Story: At the Festival, we celebrate our rural heritage with many historical exhibitions and activities. You can visit the 1790s log cabin housed by relatives of Abraham Lincoln. The Forkland Museum (inside the brick building) is full of interesting artifacts from the Forkland area, in addition to many historical and genealogical books and documents. Also in the brick building: the gift shop (with Forkland memorabilia and books), wildlife and Native American artifact exhibits, the school and military room, and the family history room . The Old Farm Equipment Museum (behind the main buildings) is full of many items that were once used on local farms: horse-drawn farm equipment, a replica of the tobacco stripping room, old tools and items rural household appliances, as well as a large new library on horse-drawn carriages and carts. You can also see a huge old steam tractor, an ancient high-speed motor grinding cornmeal, and demonstrations of soap making, sorghum, blacksmithing, broom making, quilting, chair caning, etc. The Festival is run by volunteers dressed in old-fashioned clothes to add to the atmosphere.

Arts and crafts: There are many crafts for sale, both outside and inside the gymnasium: many varieties of carpentry, jewelry, soaps, paints, hand-woven and cloth items, brooms, art made of metal, candles, quilling, dried herbs, wreaths, painted pumpkins and much more. . The silent auction (inside the brick building) will feature many unique crafts and other items for you to bid on, including a beautiful hand-sewn queen-size quilt made by Amish.

Kids: There are several stalls and activities that are particularly popular with children: carriage rides, petting zoo, barrel train rides, fish pond, clown stand, handmade toys, playground, body art at the henna, Indian teepee and art room (downstairs inside the brick building) where kids can create their own art while viewing an exhibition of 50 years of Forkland art.

Food: You won’t go hungry at the festival! Start your day at the Coffee Shack with slices of award-winning homemade cake served with delicious coffee or hot chocolate, or grab ham and cookies at the Ham Shack. On Saturday morning, from 8 am, you can enjoy an all-you-can-eat pancake breakfast. Many other meals and snacks are also available throughout the day: choose from burgers and hot dogs, pulled pork and chicken, rib eye sandwiches, beans and cornbread, country ham, authentic mexican dishes, barbecue beef, nachos, french fries pies, kettle corn, ice cream, crazy taters, pie and much more. You can also buy food products to take home: sweets, cupcakes, bread, cakes, sorghum, jams and jellies, apples, honey, etc.

Entertainment: Throughout the day, country and gospel musicians will perform on the outdoor stage. Due to COVID-19, we have canceled the Old Country Supper indoor theater and moved the Bean Supper entertainment that would have been in the gym to the outdoor stage at 7 p.m. On Friday night, Phillip Clarkson of Marion County will perform his country tunes. On Saturday evening there will be a short ceremony honoring the hundreds of volunteers who have made the Forkland Festival a success for 50 years; this will be followed by music from Cadillac Tractor playing country and southern rock.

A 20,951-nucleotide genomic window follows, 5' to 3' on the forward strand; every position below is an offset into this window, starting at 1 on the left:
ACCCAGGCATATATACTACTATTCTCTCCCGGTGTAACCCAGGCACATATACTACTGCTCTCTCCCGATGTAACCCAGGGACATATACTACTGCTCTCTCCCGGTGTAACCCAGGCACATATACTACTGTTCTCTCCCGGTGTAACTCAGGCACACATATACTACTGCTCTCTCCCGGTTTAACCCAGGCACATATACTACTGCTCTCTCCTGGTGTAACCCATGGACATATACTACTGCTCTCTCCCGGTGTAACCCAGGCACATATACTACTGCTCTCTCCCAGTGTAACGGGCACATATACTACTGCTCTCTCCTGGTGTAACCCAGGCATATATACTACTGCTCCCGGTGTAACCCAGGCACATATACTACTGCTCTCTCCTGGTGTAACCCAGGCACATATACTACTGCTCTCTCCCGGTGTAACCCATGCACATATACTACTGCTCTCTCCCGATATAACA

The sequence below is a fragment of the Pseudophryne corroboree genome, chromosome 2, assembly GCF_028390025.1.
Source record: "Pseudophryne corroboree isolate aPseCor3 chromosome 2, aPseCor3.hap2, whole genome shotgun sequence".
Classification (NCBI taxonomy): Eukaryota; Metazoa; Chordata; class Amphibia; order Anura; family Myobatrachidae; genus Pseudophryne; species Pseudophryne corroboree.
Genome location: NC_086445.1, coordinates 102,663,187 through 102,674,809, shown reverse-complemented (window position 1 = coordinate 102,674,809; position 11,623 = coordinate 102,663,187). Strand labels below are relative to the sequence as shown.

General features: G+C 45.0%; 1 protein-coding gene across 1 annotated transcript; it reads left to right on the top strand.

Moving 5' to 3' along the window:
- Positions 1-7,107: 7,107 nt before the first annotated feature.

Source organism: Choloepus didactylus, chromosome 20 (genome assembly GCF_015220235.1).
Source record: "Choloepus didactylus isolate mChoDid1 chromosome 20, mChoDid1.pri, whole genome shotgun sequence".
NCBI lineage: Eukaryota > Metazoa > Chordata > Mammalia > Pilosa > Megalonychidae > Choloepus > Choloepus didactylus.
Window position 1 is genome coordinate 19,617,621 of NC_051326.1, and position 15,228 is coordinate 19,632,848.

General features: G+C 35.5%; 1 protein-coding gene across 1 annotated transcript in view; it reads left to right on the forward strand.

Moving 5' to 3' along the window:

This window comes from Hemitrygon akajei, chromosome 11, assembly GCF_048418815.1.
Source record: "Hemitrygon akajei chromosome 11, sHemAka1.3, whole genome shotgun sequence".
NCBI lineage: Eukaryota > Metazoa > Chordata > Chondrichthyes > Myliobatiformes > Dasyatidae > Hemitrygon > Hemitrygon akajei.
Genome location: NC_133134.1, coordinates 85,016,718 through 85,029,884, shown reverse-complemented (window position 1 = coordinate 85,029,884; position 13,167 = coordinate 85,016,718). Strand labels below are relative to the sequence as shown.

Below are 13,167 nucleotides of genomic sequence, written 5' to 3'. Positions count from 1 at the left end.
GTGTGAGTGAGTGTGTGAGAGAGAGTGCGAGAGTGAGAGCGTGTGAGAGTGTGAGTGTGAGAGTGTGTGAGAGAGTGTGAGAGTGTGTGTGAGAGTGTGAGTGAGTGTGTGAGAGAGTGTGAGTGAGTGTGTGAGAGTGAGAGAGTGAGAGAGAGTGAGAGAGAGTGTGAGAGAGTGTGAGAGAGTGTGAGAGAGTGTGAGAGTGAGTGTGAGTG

Following: Saturday morning starts at 8 a.m. with the annual Fox & Hound 4K Race through the Buttons of Forkland. For more information and to register, contact John Ellis at 859-319-9974 or [email protected], or Jordan Ellis at 859-576-5777 or [email protected] Saturday also includes a vintage car show. Contact Nathan Stevens at 859-583-6193 for more information. Please register to win a door prize at the information booth, located next to the entrance to the brick building. You can also participate in cake, costume, kiosk and photo contests.

Protection against covid19: Much of the Forkland Festival takes place outdoors with plenty of room to spread out. We ask volunteers and visitors to wear masks inside buildings and also practice social distancing. Hand sanitizer will be available.

Entry and information: The Forkland Festival takes place at the Forkland Community Center, 16479 Forkland Road, Gravel Switch, KY 40328, approximately 30 minutes from Danville or Lebanon. It is open Friday, October 8 from 9 a.m. to 9 p.m. and Saturday, October 9 from 8 a.m. to 9 p.m. Festival admission: adults $ 3, children under $ 13, preschoolers free. For more information, visit or call 859-332-7146 or 859-332-7839.

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Fay Jones School Hosts ‘500 Years and Counts’ During Hispanic Heritage Month

Submitted photo

Clockwise from top left: Benjamin Ibarra-Sevilla, Edna Ledesma, Juan Luis Burke, Gabriel Díaz Montemayor, James Rojas and Danielle Zoe Rivera.

In recognition of National Hispanic Heritage Month, the Fay Jones School of Architecture and Design will host the “500 Years and Counting” online panel discussion from 4 p.m. to 5:30 p.m. on Wednesday, October 13, via Zoom.

The “500 Years and Over” roundtable will explore Hispanic heritage and agency in the built environment of the United States in the context of the year 2021 and the 500 years since the first European conquest of the American continent: the fall of Aztec Tenochtitlan to the Spaniards and their native allies.

Registration for the conversation is available on Zoom.

Several additional events are being held on the University of Alberta campus in honor of National Hispanic Heritage Month, which runs from September 15 to October 15. Find more details on campus events on the University of A’s Division of Diversity, Equity and Inclusion website. .

Gabriel Díaz Montemayor, ASLA, is the Assistant Dean for Diversity, Equity and Inclusion and Associate Professor of Landscape Architecture at Fay Jones School. He hosted the October 13 event, inviting five panelists who are experts in Latin / Hispanic architectural, urban planning and landscape forms to participate.